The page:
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Exodus 35:4- 29

Monday, 15 February 2021

“All the Israelite men and women who were willing brought to the Lord freewill offerings for all the work the Lord through Moses had commanded them to do.” -Exodus 35:29

Many Christians believe that the Old Testament concept of giving differs from the New Testament—this is only partially true. While there are distinctions between the old dispensation and the new, there is also continuity. In today’s reading of the account of the generous, free-will offerings of the Israelites, a few characteristics of the contributions to the tabernacle can be looked into.

V.21 says: “Then everyone came whose heart was stirred, and everyone whose spirit was willing, and they brought the Lord’s offering for the work of the tabernacle of meeting….” Thus the giving was:

  • Voluntary: After Moses gave God’s instructions and explained the opportunity each had to make in the contribution, they went away and had time to themselves to decide apart from outside pressure, to determine what they could/should contribute. This ensured that the gifts were of a free will, and not obtained under some kind of emotional or psychological pressure.

  • Joyful: God instructed Moses to collect an offering from “whoever is of a willing heart”- hence those who gave, gladly gave their gifts for the building of the tabernacle.

  • Abundant: The enthusiasm of the Israelites is seen by their bringing in an abundance of gifts- the gifts were more than enough and Moses gave orders to the people to stop giving (Exo.36:6). The giving exceeded the need!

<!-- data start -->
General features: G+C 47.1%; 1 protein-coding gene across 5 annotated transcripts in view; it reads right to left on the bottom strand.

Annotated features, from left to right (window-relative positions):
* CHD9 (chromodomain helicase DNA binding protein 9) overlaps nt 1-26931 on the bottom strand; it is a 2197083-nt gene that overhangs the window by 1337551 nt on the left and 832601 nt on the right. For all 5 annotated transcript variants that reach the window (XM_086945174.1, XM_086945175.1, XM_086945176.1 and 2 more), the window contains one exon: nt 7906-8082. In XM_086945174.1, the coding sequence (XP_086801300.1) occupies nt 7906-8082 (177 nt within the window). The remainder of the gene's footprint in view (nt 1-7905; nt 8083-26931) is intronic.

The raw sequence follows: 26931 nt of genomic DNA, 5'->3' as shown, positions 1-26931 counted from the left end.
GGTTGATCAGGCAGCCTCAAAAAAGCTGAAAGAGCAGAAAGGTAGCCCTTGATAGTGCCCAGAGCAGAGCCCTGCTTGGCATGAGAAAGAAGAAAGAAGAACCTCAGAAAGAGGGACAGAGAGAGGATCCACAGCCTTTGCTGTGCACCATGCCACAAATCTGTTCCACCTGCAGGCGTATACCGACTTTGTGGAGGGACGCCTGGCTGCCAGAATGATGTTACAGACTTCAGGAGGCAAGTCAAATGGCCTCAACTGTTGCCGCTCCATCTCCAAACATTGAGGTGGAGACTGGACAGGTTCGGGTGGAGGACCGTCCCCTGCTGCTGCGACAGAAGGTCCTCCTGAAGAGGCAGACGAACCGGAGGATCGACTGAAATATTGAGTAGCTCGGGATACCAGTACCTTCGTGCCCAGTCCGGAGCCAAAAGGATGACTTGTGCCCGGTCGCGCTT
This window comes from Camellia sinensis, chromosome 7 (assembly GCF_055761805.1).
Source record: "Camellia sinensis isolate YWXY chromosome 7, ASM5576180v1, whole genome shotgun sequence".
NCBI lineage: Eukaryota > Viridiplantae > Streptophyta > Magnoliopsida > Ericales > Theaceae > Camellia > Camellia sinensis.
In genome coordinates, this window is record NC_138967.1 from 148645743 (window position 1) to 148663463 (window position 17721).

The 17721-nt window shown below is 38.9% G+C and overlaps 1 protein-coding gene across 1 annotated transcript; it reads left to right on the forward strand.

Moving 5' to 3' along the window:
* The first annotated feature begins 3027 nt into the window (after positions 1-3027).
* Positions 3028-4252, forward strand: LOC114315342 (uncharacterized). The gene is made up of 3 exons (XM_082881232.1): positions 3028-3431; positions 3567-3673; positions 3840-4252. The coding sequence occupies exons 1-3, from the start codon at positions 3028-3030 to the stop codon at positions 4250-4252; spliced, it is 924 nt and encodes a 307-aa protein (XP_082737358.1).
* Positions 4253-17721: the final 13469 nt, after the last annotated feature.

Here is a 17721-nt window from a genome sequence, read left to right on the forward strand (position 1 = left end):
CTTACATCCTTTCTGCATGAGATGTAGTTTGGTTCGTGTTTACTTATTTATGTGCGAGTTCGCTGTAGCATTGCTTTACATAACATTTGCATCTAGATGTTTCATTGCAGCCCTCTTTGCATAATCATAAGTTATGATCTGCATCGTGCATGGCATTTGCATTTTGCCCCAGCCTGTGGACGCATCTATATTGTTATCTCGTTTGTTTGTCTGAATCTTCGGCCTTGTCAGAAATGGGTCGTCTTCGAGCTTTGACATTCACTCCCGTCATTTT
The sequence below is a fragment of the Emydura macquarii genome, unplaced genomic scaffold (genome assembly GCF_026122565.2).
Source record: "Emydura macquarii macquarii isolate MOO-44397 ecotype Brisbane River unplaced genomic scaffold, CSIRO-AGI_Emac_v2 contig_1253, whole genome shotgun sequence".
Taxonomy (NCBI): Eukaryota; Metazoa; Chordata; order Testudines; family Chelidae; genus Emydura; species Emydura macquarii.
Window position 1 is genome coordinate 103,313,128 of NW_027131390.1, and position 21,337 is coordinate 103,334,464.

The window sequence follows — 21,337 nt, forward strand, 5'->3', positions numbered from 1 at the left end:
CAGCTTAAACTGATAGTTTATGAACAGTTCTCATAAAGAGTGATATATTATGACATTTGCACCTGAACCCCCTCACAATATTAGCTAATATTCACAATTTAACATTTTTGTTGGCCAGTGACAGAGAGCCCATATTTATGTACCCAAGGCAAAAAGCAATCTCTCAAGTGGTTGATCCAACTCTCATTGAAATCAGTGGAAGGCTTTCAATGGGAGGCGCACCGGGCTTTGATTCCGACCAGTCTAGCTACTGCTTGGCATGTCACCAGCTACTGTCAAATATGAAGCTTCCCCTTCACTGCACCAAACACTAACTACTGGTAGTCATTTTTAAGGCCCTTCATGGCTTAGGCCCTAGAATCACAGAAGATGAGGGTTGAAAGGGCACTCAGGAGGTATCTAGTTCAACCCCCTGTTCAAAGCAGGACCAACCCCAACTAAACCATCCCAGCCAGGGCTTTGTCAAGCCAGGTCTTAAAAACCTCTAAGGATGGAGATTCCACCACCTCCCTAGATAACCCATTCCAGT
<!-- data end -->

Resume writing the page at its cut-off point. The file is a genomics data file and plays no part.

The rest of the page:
• Proportionate: Each gave in proportion to what he/she could give. They brought what they had and could contribute towards the work of the tabernacle.

  • Both material goods & craftsmanship: The building of the tabernacle needed both goods and services. Some gave of their goods, while many others contributed their skilled abilities, to create a place of great beauty and worth.

Giving an offering acknowledges God’s blessings in our lives; it represents our commitment to the Lord and His work and is a part of our worship; it opens the windows of heaven so God can bless us even further. More than that, we need to offer ourselves to God and put our whole self in. Our giving becomes genuine when we give ourselves and our lives to the Lord totally. Paul’s strong argument for giving ourselves to the Lord, is God’s mercies: “I urge you,” Paul said, “by the mercies of God . . . to present your bodies” (Rom. 12:1). When we recognize what God has done for us through His Son Jesus Christ, the only response is to give ourselves completely to Him.

An aged pastor of a little Scottish church was asked to resign because there had been no conversions in the church for an entire year.

“Aye,” said the old preacher, “it has been a lean year, but there was one.”

“One conversion?” asked an elder, “Who was it?”

“Wee Bobbie,” replied the pastor.

They had forgotten a lad who had not only been saved but had given himself in full consecration to God. It was “Wee Bobbie” who, in a missionary meeting when the plate was passed for an offering, asked the usher to put the plate on the floor. He then stepped into it with his bare feet, saying, “I’ll give myself—I have nothing else to give.” Wee Bobbie became the world-renowned Robert Moffatt who, with David Livingstone, gave his life to healing the open sores of the continent of Africa. (Story Adapted)

Think on it: “You give but little when you give of your possessions. It is when you give of yourself that you truly give.” -Unknown-

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